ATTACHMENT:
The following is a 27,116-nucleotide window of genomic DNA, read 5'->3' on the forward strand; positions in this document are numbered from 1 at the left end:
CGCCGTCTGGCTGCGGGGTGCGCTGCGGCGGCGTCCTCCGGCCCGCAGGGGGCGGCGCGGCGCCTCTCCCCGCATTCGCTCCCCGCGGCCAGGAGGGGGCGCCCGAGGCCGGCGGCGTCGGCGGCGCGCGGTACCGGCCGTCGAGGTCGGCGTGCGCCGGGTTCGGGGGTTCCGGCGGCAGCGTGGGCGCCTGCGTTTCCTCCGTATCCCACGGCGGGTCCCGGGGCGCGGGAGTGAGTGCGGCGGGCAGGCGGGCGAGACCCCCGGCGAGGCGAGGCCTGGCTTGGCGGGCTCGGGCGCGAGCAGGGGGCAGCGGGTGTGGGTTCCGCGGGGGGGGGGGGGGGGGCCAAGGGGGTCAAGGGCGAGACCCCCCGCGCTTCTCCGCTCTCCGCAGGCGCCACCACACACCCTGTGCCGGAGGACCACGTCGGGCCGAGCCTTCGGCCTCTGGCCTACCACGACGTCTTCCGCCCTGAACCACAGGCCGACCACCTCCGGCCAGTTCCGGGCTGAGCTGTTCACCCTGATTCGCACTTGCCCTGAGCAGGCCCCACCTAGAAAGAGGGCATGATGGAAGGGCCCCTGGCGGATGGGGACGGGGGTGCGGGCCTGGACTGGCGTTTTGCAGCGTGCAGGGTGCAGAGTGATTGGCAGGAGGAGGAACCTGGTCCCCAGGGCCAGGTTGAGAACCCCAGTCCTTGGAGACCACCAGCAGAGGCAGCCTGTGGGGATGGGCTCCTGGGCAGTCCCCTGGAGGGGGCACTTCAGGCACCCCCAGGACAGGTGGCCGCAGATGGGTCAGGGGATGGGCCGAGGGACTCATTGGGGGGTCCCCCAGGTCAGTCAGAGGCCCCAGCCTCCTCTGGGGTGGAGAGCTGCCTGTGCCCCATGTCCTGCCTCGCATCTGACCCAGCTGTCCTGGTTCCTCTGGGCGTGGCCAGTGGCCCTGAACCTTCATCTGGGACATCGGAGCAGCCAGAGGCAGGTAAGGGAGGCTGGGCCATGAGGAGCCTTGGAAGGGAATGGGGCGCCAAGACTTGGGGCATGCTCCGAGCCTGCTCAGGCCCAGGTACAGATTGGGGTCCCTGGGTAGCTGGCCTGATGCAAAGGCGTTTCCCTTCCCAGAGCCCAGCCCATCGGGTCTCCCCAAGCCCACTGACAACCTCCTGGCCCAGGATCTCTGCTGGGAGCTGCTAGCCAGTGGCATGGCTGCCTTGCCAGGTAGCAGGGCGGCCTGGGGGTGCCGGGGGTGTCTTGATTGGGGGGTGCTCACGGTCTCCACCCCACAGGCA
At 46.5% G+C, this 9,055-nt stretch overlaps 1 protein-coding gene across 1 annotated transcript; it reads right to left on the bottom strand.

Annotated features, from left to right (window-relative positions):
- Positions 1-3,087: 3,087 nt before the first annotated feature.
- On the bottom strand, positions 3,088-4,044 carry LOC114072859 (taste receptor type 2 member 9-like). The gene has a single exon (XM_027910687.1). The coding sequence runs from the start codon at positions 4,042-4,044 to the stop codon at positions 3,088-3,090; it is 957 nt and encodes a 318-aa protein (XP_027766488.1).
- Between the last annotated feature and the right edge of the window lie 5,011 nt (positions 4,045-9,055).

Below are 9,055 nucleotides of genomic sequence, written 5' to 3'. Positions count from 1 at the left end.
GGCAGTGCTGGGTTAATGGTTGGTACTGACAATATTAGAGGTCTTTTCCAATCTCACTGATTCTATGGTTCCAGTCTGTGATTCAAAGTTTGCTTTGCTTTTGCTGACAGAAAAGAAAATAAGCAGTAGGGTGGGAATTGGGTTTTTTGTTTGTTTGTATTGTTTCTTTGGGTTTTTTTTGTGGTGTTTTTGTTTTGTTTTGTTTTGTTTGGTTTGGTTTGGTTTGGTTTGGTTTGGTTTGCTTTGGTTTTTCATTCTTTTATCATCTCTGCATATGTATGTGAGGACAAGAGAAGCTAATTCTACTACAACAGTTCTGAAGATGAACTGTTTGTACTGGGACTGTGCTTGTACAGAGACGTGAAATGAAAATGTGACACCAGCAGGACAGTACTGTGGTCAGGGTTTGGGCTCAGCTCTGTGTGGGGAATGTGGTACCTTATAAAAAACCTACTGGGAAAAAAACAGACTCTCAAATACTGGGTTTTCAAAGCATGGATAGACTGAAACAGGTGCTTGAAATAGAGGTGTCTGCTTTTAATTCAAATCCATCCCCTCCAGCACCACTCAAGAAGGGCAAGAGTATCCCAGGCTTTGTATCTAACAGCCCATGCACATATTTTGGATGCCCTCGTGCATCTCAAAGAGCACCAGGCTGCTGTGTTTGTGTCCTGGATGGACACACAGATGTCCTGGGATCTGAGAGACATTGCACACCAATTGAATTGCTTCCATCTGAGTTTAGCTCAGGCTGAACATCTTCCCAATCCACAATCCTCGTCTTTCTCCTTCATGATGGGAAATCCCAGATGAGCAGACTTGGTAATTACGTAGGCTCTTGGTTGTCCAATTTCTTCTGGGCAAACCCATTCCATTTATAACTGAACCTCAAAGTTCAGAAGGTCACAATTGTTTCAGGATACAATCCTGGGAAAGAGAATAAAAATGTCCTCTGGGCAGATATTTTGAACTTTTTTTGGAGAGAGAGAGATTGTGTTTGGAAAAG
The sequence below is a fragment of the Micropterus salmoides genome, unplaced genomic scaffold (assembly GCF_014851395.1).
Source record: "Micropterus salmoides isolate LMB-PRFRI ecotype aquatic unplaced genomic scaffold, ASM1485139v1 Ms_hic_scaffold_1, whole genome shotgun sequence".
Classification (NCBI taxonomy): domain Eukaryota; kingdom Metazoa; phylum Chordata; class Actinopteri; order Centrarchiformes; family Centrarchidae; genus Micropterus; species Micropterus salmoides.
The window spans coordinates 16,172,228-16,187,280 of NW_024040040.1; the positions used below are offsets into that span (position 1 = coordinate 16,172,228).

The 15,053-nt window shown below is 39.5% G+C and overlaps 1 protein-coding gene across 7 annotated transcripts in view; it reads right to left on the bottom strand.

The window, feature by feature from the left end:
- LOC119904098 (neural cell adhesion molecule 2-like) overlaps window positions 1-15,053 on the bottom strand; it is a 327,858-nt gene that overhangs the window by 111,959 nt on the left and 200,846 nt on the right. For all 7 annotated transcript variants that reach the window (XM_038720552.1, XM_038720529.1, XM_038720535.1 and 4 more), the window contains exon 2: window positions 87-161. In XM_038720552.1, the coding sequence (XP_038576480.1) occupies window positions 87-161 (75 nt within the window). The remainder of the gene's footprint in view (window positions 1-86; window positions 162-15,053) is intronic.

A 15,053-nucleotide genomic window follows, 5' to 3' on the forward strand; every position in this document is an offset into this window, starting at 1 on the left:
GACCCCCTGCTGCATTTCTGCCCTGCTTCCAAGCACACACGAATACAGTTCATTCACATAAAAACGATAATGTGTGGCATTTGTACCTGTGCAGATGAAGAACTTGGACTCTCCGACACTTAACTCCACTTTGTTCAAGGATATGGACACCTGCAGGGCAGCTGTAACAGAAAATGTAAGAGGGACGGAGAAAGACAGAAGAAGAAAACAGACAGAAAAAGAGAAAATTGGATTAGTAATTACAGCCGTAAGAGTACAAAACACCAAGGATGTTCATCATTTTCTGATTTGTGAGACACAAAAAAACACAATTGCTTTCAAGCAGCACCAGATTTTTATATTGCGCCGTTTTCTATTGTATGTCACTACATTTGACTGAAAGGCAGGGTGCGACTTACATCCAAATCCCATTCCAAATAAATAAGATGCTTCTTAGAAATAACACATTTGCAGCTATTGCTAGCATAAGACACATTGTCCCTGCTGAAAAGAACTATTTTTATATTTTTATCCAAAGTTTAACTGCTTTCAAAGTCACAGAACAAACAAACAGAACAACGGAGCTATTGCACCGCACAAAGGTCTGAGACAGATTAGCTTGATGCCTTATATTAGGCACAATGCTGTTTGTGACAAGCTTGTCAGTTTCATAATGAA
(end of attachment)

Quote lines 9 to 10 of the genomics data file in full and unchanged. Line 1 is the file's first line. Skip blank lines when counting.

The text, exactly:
GGCAGTGCTGGGTTAATGGTTGGTACTGACAATATTAGAGGTCTTTTCCAATCTCACTGATTCTATGGTTCCAGTCTGTGATTCAAAGTTTGCTTTGCTTTTGCTGACAGAAAAGAAAATAAGCAGTAGGGTGGGAATTGGGTTTTTTGTTTGTTTGTATTGTTTCTTTGGGTTTTTTTTGTGGTGTTTTTGTTTTGTTTTGTTTTGTTTGGTTTGGTTTGGTTTGGTTTGGTTTGGTTTGCTTTGGTTTTTCATTCTTTTATCATCTCTGCATATGTATGTGAGGACAAGAGAAGCTAATTCTACTACAACAGTTCTGAAGATGAACTGTTTGTACTGGGACTGTGCTTGTACAGAGACGTGAAATGAAAATGTGACACCAGCAGGACAGTACTGTGGTCAGGGTTTGGGCTCAGCTCTGTGTGGGGAATGTGGTACCTTATAAAAAACCTACTGGGAAAAAAACAGACTCTCAAATACTGGGTTTTCAAAGCATGGATAGACTGAAACAGGTGCTTGAAATAGAGGTGTCTGCTTTTAATTCAAATCCATCCCCTCCAGCACCACTCAAGAAGGGCAAGAGTATCCCAGGCTTTGTATCTAACAGCCCATGCACATATTTTGGATGCCCTCGTGCATCTCAAAGAGCACCAGGCTGCTGTGTTTGTGTCCTGGATGGACACACAGATGTCCTGGGATCTGAGAGACATTGCACACCAATTGAATTGCTTCCATCTGAGTTTAGCTCAGGCTGAACATCTTCCCAATCCACAATCCTCGTCTTTCTCCTTCATGATGGGAAATCCCAGATGAGCAGACTTGGTAATTACGTAGGCTCTTGGTTGTCCAATTTCTTCTGGGCAAACCCATTCCATTTATAACTGAACCTCAAAGTTCAGAAGGTCACAATTGTTTCAGGATACAATCCTGGGAAAGAGAATAAAAATGTCCTCTGGGCAGATATTTTGAACTTTTTTTGGAGAGAGAGAGATTGTGTTTGGAAAAG
The sequence below is a fragment of the Micropterus salmoides genome, unplaced genomic scaffold (assembly GCF_014851395.1).